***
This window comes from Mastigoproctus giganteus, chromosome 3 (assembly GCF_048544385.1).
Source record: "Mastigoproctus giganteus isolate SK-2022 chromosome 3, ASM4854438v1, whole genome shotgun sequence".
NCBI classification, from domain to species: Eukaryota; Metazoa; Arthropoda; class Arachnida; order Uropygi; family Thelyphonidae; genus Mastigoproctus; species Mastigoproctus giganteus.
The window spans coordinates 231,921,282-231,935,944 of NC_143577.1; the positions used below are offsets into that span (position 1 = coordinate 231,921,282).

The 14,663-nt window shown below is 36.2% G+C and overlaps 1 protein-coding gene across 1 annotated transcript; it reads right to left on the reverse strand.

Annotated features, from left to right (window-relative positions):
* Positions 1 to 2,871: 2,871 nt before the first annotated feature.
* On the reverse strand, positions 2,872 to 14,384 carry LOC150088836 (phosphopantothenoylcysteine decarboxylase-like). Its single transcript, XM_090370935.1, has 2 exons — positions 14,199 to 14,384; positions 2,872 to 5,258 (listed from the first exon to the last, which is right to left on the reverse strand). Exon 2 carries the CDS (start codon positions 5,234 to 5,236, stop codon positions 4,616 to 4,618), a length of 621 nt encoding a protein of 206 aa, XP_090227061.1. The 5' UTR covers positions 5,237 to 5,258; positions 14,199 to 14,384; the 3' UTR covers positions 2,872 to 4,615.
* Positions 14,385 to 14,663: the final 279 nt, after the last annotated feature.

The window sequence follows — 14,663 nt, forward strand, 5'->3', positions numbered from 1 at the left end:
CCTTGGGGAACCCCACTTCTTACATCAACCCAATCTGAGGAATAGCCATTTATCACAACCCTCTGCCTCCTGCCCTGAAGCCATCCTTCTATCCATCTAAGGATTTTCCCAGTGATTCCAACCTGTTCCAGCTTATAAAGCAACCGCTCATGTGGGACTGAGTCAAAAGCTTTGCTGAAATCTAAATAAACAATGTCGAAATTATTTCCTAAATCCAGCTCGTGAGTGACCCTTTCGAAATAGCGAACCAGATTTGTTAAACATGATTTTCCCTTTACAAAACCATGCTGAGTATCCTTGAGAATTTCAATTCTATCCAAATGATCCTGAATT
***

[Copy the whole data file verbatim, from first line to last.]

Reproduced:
This window comes from Mastigoproctus giganteus, chromosome 3 (assembly GCF_048544385.1).
Source record: "Mastigoproctus giganteus isolate SK-2022 chromosome 3, ASM4854438v1, whole genome shotgun sequence".
NCBI classification, from domain to species: Eukaryota; Metazoa; Arthropoda; class Arachnida; order Uropygi; family Thelyphonidae; genus Mastigoproctus; species Mastigoproctus giganteus.
The window spans coordinates 231,921,282-231,935,944 of NC_143577.1; the positions used below are offsets into that span (position 1 = coordinate 231,921,282).

The 14,663-nt window shown below is 36.2% G+C and overlaps 1 protein-coding gene across 1 annotated transcript; it reads right to left on the reverse strand.

Annotated features, from left to right (window-relative positions):
* Positions 1 to 2,871: 2,871 nt before the first annotated feature.
* On the reverse strand, positions 2,872 to 14,384 carry LOC150088836 (phosphopantothenoylcysteine decarboxylase-like). Its single transcript, XM_090370935.1, has 2 exons — positions 14,199 to 14,384; positions 2,872 to 5,258 (listed from the first exon to the last, which is right to left on the reverse strand). Exon 2 carries the CDS (start codon positions 5,234 to 5,236, stop codon positions 4,616 to 4,618), a length of 621 nt encoding a protein of 206 aa, XP_090227061.1. The 5' UTR covers positions 5,237 to 5,258; positions 14,199 to 14,384; the 3' UTR covers positions 2,872 to 4,615.
* Positions 14,385 to 14,663: the final 279 nt, after the last annotated feature.

The window sequence follows — 14,663 nt, forward strand, 5'->3', positions numbered from 1 at the left end:
CCTTGGGGAACCCCACTTCTTACATCAACCCAATCTGAGGAATAGCCATTTATCACAACCCTCTGCCTCCTGCCCTGAAGCCATCCTTCTATCCATCTAAGGATTTTCCCAGTGATTCCAACCTGTTCCAGCTTATAAAGCAACCGCTCATGTGGGACTGAGTCAAAAGCTTTGCTGAAATCTAAATAAACAATGTCGAAATTATTTCCTAAATCCAGCTCGTGAGTGACCCTTTCGAAATAGCGAACCAGATTTGTTAAACATGATTTTCCCTTTACAAAACCATGCTGAGTATCCTTGAGAATTTCAATTCTATCCAAATGATCCTGAATT